It’s a rainy Sunday. This morning I went out for breakfast and parked in front of the Beverly Public Library. I took a picture of the roses there, wet with rain. On my way home, I stopped at the Wenham Cemetery for a few minutes and took a picture of the autumn leaves on the trees and on the ground. Then I stopped for a few minutes at Hamilton-Wenham Public Library to take a picture of the library and another looking down Union Street — more autumn leaves on trees and on the ground.

If I look through my 8,000+ photographs on Flickr, I can find near duplicates for each of these pictures. I like the rain. I like roses. I like autumn leaves. I drive past this library and this cemetery nearly every day, sometimes five or more times a day. I like stopping to take pictures, and often find myself standing in pretty much the exact same spot, taking nearly identical pictures.

I like to think of myself as an adventurous person. I love to travel and photograph new places, and I like to take that traveler’s mindset at home, and explore the area where I live, finding and photographing places with historical significance, or just things I find visually interesting.

But I also love my daily routine, and don’t mind taking nearly identical photographs of familiar places. For me, photography is not primarily about creativity, it’s about appreciating and capturing whatever catches my eye on any given day, even if that means I end up with lots of nearly identical pictures.

The Special Gift

Smiling NinaI like to think that we each have a special gift to share with the world. I’m still not quite sure what mine is, but I know exactly what my dog Nina’s special gift is. She’s a reminder.

She’s a friendly dog, and loves to meet new people. People ask about her breed and I explain that she’s a Sato, a street dog from Puerto Rico adopted from the Northeast Animal Shelter in Salem. They tell me how cute she is and say she seems very good-natured. Then they often look at her for a minute or two, and then tell me who she reminds them of. Sometimes it’s a movie star dog like Benji. There were actually at least four different dogs who played Benji, and she definitely bears a resemblance to them, some more than others. (For example, see the 1974 Benji.) Some people mention the 2010 movie Firehouse Dog, and I think she resembles that dog, too, or would if she had much longer legs.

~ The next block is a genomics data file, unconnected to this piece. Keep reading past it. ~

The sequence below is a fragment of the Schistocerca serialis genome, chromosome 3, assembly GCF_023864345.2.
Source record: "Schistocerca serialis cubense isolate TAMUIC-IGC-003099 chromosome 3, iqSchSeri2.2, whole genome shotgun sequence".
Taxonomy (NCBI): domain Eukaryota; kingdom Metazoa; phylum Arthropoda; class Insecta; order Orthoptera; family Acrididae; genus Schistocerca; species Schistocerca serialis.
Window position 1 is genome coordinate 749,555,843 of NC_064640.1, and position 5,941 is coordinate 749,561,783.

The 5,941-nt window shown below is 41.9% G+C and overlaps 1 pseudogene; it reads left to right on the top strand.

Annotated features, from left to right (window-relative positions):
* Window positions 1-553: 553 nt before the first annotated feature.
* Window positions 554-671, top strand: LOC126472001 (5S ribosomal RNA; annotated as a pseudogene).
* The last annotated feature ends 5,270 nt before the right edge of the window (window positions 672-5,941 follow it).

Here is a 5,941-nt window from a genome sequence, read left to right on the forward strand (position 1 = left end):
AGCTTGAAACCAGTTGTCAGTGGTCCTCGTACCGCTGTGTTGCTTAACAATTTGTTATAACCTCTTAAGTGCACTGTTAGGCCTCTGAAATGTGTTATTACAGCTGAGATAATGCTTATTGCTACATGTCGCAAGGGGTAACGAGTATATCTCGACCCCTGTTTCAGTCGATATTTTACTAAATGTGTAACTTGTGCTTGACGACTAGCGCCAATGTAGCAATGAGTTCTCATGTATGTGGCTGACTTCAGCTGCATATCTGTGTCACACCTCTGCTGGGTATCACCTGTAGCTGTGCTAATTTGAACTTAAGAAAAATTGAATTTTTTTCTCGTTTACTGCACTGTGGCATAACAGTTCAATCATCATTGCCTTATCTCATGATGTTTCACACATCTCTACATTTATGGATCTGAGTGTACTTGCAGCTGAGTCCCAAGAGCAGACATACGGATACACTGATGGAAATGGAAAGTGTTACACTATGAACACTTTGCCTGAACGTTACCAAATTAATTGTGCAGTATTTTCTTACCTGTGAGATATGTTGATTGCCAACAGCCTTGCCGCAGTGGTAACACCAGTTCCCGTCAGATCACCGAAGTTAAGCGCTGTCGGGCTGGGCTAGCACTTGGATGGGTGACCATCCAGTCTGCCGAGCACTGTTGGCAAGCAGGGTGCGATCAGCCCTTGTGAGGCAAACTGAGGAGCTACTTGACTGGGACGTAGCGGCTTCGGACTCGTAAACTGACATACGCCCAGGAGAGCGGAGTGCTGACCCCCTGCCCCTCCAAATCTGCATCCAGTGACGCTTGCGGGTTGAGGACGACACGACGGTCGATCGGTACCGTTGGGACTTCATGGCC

But most people tell me she reminds them of a dog they used to know. Sometimes it’s a dog they had when they were growing up, or their grandmother’s dog or a neighbor’s dog. And that, I believe, is Nina’s special gift: she’s a mixed breed dog who perfectly embodies the general concept of doginess and reminds everyone of happy memories of a dog from their past and sends them off with a smile.

A New Mural in Downtown Beverly

Artist Philip Coleman has a new mural on the Pond Street side of Casa de Moda, a shop selling stationery, jewelry, gifts and accessories in Beverly, Massachusetts. Painted with the assistance of interns from nearby Montserrat College of Art, the mural, called Calle Casa, is a street scene that shows people walking, a couple sitting outside a cafe and a view of the harbor in the distance. It blends in with the Casa de Moda building, and intentionally includes barrier posts and a Do Not Enter sign to discourage drivers from crashing into the building. (The man and dog in the foreground should help, too!)

Casa Calle

1 2 3 4 5 6 35